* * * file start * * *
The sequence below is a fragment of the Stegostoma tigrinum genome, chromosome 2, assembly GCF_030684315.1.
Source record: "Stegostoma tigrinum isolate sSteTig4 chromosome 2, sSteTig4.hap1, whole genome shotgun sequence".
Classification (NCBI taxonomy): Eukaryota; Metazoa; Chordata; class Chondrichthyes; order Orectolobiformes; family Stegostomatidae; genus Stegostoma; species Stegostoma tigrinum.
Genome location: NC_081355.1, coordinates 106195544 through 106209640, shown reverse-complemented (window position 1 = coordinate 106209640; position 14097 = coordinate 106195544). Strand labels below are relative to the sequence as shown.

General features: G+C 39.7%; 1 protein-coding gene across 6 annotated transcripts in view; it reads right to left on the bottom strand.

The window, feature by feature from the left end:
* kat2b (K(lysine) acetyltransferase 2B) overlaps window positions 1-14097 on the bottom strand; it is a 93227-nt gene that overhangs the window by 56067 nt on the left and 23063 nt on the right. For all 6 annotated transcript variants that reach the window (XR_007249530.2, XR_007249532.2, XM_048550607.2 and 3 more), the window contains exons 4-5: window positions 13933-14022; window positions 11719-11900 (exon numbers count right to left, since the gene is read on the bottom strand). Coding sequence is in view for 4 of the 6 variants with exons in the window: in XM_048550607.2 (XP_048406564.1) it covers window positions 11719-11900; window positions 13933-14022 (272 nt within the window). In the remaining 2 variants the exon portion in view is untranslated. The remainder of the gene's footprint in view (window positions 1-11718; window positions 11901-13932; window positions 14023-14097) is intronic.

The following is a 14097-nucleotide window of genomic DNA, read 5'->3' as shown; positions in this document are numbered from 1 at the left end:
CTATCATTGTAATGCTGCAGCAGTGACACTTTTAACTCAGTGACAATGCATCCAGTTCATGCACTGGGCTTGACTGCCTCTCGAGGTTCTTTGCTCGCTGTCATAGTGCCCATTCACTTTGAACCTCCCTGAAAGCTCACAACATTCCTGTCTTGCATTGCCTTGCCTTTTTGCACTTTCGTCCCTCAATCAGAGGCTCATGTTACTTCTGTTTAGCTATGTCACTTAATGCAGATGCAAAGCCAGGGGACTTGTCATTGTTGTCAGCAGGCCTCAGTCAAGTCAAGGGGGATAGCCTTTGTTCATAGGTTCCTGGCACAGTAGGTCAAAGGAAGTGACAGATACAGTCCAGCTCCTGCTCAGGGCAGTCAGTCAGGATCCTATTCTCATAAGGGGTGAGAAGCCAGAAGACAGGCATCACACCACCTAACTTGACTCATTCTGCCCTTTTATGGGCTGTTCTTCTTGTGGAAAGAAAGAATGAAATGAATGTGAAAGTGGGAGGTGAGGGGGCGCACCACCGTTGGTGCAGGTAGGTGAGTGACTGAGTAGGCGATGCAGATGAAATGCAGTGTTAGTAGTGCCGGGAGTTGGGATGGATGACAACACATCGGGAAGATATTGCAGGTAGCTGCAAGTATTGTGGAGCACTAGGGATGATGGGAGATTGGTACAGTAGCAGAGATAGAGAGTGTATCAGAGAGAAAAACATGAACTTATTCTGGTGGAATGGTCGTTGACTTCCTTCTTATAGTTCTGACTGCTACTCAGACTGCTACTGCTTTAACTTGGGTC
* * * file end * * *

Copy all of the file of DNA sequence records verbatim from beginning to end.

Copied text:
The sequence below is a fragment of the Stegostoma tigrinum genome, chromosome 2, assembly GCF_030684315.1.
Source record: "Stegostoma tigrinum isolate sSteTig4 chromosome 2, sSteTig4.hap1, whole genome shotgun sequence".
Classification (NCBI taxonomy): Eukaryota; Metazoa; Chordata; class Chondrichthyes; order Orectolobiformes; family Stegostomatidae; genus Stegostoma; species Stegostoma tigrinum.
Genome location: NC_081355.1, coordinates 106195544 through 106209640, shown reverse-complemented (window position 1 = coordinate 106209640; position 14097 = coordinate 106195544). Strand labels below are relative to the sequence as shown.

General features: G+C 39.7%; 1 protein-coding gene across 6 annotated transcripts in view; it reads right to left on the bottom strand.

The window, feature by feature from the left end:
* kat2b (K(lysine) acetyltransferase 2B) overlaps window positions 1-14097 on the bottom strand; it is a 93227-nt gene that overhangs the window by 56067 nt on the left and 23063 nt on the right. For all 6 annotated transcript variants that reach the window (XR_007249530.2, XR_007249532.2, XM_048550607.2 and 3 more), the window contains exons 4-5: window positions 13933-14022; window positions 11719-11900 (exon numbers count right to left, since the gene is read on the bottom strand). Coding sequence is in view for 4 of the 6 variants with exons in the window: in XM_048550607.2 (XP_048406564.1) it covers window positions 11719-11900; window positions 13933-14022 (272 nt within the window). In the remaining 2 variants the exon portion in view is untranslated. The remainder of the gene's footprint in view (window positions 1-11718; window positions 11901-13932; window positions 14023-14097) is intronic.

The following is a 14097-nucleotide window of genomic DNA, read 5'->3' as shown; positions in this document are numbered from 1 at the left end:
CTATCATTGTAATGCTGCAGCAGTGACACTTTTAACTCAGTGACAATGCATCCAGTTCATGCACTGGGCTTGACTGCCTCTCGAGGTTCTTTGCTCGCTGTCATAGTGCCCATTCACTTTGAACCTCCCTGAAAGCTCACAACATTCCTGTCTTGCATTGCCTTGCCTTTTTGCACTTTCGTCCCTCAATCAGAGGCTCATGTTACTTCTGTTTAGCTATGTCACTTAATGCAGATGCAAAGCCAGGGGACTTGTCATTGTTGTCAGCAGGCCTCAGTCAAGTCAAGGGGGATAGCCTTTGTTCATAGGTTCCTGGCACAGTAGGTCAAAGGAAGTGACAGATACAGTCCAGCTCCTGCTCAGGGCAGTCAGTCAGGATCCTATTCTCATAAGGGGTGAGAAGCCAGAAGACAGGCATCACACCACCTAACTTGACTCATTCTGCCCTTTTATGGGCTGTTCTTCTTGTGGAAAGAAAGAATGAAATGAATGTGAAAGTGGGAGGTGAGGGGGCGCACCACCGTTGGTGCAGGTAGGTGAGTGACTGAGTAGGCGATGCAGATGAAATGCAGTGTTAGTAGTGCCGGGAGTTGGGATGGATGACAACACATCGGGAAGATATTGCAGGTAGCTGCAAGTATTGTGGAGCACTAGGGATGATGGGAGATTGGTACAGTAGCAGAGATAGAGAGTGTATCAGAGAGAAAAACATGAACTTATTCTGGTGGAATGGTCGTTGACTTCCTTCTTATAGTTCTGACTGCTACTCAGACTGCTACTGCTTTAACTTGGGTC